We found a kindergarten. Silent toys and little empty bunk beds and as we move through the rooms, our Geiger counters click and the leaves from the trees that have grown right to the windows scratch gently on the glass. Dusty rooms. A tangle of dropped school books. Beeping radiation monitors. Sighs, and a gentle billow of curtains.
When the reactor blew that early morning in 1986 the roof of the building caught fire so the first responders to the accident were the Pripyat firemen. They had no idea they were charging into lethal radiation. When they did, they kept charging. Astonishing courage. They put out the fire and by that afternoon, they began to die.
They took the dying firemen to Pripyat hospital and when the staff there realized how radioactive the firemen’s clothing was, they threw it down in the basement in a big pile. Then next day, everyone was evacuated from Pripyat.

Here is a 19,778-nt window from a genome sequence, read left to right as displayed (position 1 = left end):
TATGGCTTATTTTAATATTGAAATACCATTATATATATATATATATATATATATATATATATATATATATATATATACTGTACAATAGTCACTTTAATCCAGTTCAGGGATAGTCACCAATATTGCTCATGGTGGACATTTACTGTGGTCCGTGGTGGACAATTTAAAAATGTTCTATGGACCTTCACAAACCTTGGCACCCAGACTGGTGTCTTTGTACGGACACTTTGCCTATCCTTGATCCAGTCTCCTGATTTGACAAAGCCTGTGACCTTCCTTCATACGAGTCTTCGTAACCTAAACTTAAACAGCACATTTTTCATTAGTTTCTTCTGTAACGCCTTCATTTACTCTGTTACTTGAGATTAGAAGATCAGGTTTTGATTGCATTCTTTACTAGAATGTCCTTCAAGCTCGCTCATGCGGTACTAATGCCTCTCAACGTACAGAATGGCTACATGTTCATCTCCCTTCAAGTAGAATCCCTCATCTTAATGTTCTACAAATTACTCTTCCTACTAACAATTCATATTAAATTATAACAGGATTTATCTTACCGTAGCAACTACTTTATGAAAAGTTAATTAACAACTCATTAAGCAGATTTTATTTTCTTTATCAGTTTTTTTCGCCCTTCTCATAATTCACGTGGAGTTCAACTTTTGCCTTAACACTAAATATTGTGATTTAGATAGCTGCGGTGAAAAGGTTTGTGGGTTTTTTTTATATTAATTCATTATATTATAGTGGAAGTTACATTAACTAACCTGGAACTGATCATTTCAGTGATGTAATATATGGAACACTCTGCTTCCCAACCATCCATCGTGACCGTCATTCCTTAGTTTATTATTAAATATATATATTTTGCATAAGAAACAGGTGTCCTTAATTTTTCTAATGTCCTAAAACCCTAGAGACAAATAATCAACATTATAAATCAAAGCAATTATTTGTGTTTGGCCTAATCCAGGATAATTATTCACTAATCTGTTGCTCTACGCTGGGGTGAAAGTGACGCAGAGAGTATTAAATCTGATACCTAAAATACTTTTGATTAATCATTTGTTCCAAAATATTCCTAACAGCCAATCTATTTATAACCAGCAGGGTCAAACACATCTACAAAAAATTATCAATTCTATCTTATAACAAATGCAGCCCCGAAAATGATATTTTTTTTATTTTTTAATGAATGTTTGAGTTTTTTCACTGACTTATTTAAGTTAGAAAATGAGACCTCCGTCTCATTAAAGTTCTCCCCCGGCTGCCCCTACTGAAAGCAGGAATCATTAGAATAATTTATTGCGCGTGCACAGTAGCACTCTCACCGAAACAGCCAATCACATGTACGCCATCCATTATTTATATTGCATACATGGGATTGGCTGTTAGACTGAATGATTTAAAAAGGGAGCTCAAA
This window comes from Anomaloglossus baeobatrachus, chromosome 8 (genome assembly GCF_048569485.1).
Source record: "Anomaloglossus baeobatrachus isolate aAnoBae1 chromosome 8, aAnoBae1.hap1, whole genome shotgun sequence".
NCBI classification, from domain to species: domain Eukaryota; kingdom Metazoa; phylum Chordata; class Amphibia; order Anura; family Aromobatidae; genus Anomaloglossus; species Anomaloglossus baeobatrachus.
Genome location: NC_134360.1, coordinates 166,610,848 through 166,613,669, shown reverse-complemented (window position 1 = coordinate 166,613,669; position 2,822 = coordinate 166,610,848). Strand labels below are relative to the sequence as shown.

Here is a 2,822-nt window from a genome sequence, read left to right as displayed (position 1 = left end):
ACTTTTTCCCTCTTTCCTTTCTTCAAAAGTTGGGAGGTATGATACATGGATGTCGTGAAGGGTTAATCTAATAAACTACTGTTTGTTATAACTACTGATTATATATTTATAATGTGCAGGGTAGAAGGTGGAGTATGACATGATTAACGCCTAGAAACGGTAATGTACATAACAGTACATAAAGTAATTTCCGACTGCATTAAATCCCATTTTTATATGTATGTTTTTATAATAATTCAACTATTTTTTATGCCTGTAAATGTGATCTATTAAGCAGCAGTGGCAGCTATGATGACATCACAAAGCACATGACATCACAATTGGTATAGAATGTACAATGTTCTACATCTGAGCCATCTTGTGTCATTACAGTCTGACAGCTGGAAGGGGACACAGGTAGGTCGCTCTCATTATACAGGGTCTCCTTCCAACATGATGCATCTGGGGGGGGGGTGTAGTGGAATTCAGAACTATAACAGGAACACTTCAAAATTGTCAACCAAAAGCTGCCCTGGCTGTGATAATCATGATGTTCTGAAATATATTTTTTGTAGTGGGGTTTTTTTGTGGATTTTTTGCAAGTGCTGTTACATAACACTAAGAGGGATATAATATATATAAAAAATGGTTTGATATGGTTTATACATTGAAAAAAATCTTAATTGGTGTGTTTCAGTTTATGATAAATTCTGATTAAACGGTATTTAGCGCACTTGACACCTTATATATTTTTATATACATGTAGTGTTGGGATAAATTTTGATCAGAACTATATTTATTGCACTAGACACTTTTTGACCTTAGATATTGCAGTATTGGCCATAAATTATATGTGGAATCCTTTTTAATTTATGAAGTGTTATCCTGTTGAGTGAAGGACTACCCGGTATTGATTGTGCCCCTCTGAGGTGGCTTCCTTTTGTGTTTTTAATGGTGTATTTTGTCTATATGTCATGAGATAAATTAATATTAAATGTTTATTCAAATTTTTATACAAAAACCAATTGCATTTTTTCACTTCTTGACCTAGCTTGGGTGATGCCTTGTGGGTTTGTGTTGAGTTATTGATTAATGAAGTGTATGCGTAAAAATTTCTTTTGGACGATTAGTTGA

We found the doors to the emergency room of the Pripyat hospital through the trees very like the children found Narnia through the wardrobe. We looked at the doors and we breathed deeply and we suited up with gear we had brought, respirators, masks and suits. Latex gloves and booties. This will protect us against some of the radiation but not the stuff that travels at the speed of light straight through you like sunlight goes through a window. We entered the hospital with flashlights and we descended carefully down the stairs and into the darkness. We inched carefully along the corridors. The walls are painted green, peeling like flaked skin they loom out of the darkness and as we progress, I’m holding my Geiger counter before me as a vampire hunter holds aloft a crucifix. The further we go the beeping increases in intensity and the deeper we go into the darkness the beeping begins to shrill faster. And faster.
On the floor ahead, in a cone of light, what we have come to see. A boot on the floor. A tunic. A helmet. The firemen's clothing is still here. All covered in the radioactive dust from the terror and passion of that morning thirty years ago. Our Geiger counters shrieked. Then they screamed and read 'overload' and shut down. The radiation is still too high. Four minutes down here is enough.
We had to leave. But we had seen the clothing of the firemen of Chernobyl.